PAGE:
If you're lucky enough to witness a Wall of Death show you'll know the intoxicating mixture of wonder and terror as heart-stopping stunts are performed under your nose. Sara Whatley met with Jake Messham, a star rider and motorcycle trickster.
This is one of the most extraordinary spectacles I have ever witnessed; I was looking down from the top of a 20 foot high wooden drum, uttering expletives under my breath as a motorbike rode vertically round in circles, the rider dipping and diving, scraping dangerously close to the cable at the top and performing death-defying tricks as he went; no hands, side-saddle, legs over the handlebars kind of thing. It should not be possible, but with a cunning mixture of friction and centrifugal force it very much is.
A family affair
Jake Messham is fourth generation to ride The Wall Of Death and his boys will be the fifth. “My two younger brothers will be the next – they are nearly on the wall – they just need a bit more practice,” he said.
Jake and his wife, Carly have two young sons, Maddox and Greyson, who is five. Part of the show I saw included Greyson riding his little Indian bike around the lower ramped section of the wall, but if his bike battery was fully charged, his parents said he would be right up there. “What are you gonna’ be when you’re older?” his dad asked him. “Wall of death rider,” he answered, looking gleefully thrilled and desperate to get on that wall.
We stood on the floor of the drum after the show had finished, in amongst the bikes and the money scattered on the chequers, thrown down by the audience above to help with insurance costs which are, as one might imagine for a show such as this, astronomical. “It’s unlucky to sweep it up, we’ve got to pick it all up by hand,” explained Jake.
There are other superstitions that linger inside this wall as well: when you drive down the ramp you have to bring the bike in facing the direction you ride (counter-clockwise) otherwise it’s unlucky, and if you do come in the wrong way you have to go right round and out, turn around and bring it back in. ‘Blue and green must never be seen’ is another superstition which has been in their family for a long time. “These things usually start if there was a crash or something and it was on a blue bike,” explained Carly.
The weapon of choice
Indian Scout bikes have been the preferred motorcycle to ride on the wall since the 1920s. They are majestic beasts with wide handlebars and an accommodating leather seat. It’s a very upright position Jake adopts to ride the wall and as he starts his tricks, his ability to move across the bike is mesmerising.
Looking at the tyres of Jake’s Indian, it’s clear to see they have got uneven wear, to put it mildly. In reality they are totally smooth on one side. “That’s how we like ‘em!” he smiled. “Takes years to get it like that, we need them like that for the tricks. We spin them around; that will come off the front and go on the back and the one on the back will be worn enough to go on the front… you’ll get years out of that. The one that came off four ago was on there for 30 years – not worn out just perished.”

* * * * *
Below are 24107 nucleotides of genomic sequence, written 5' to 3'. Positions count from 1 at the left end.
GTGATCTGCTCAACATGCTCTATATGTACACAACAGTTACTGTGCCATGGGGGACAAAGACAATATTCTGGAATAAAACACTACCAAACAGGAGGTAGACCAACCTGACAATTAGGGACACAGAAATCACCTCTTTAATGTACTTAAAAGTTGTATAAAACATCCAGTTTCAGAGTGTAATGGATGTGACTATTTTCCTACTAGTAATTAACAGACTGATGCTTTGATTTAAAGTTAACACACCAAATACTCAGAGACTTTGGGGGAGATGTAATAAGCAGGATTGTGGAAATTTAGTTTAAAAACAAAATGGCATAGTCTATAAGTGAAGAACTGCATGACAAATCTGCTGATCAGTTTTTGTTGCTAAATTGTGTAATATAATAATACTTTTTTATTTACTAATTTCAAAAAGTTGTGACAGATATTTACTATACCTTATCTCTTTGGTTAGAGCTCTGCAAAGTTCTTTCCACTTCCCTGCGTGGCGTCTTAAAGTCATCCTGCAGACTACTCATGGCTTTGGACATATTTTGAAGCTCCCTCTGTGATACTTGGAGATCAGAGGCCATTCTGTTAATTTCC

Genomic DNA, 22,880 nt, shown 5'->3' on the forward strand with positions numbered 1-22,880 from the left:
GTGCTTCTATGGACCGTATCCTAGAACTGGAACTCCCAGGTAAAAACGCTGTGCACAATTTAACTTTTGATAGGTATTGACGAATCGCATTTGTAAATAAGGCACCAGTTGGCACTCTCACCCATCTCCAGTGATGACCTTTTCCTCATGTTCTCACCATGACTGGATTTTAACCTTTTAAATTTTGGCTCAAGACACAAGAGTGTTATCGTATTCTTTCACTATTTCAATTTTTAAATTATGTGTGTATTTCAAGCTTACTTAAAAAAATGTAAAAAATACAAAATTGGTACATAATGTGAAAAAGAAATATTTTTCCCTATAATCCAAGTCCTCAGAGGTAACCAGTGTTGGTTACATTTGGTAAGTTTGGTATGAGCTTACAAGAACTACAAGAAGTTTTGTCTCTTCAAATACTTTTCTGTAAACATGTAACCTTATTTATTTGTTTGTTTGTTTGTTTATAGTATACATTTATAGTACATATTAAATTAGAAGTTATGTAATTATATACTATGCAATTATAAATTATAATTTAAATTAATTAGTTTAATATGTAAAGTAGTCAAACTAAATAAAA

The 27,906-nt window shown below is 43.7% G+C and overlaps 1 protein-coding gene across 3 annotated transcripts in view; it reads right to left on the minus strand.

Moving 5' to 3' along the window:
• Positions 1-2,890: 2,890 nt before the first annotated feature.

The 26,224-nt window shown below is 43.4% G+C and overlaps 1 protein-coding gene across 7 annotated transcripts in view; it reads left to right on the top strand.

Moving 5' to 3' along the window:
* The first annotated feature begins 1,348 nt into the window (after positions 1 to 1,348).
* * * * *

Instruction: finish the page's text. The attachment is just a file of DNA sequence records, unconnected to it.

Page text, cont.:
A Dangerous Business
Up on the wall they ride at between 20 and 25 miles per hour, but it feels much faster when you’re standing close by. “Any faster and you start blacking out and get too dizzy,” said Jake. The riders are also pulling about 4 g up there, which Jake said you can feel in your arms by the end of the day. “He blacks out sometimes on busy days when we do show after show after show,” added Carly.
It’s time to find out how dangerous this really is.“I’ve had a fewcrashes,” Jake said, and matter-of-factly guided me through his injuries: broken ankle in three places, broken collar bone, chopped off finger, handle bar through the arm… “Anything can happen; engine seize up, puncture, bit of water, bit of oil on the wall. The worst thing you get when you come off is burns from sliding along the wall. I had one from there to my feet,” he says, gesturing from the top of his back. “I let me hands go; I was standing on the back of the bike, bike wobbled a bit, throttle opened up, pushed me over the back of the bike. We didn’t have any mudguards on the back, so I got caught on the wheel.”
And what happens to the bike when the rider comes off? Well, gravity tries to pull the rider back in so the most important thing is to push the bike away, and hope for the best. “Ninety percent of the time you can get away with it,” smiled Jake.
A lifestyle choice
There is not much money in this, they freely admit. In fact, Carly called it an expensive hobby. But they clearly love it, and the kids seem to love it too. “They go off and play on the fairground rides and come back when they’re hungry,” said Carly. “Then we sit round of an evening, have some food and drinks.”
“We’ve enjoyed doing it, then we can pass it on,” Jake told me, but for now, he looks extremely happy just where he. Messham’s Wall of Death is, paradoxically, where he is most alive.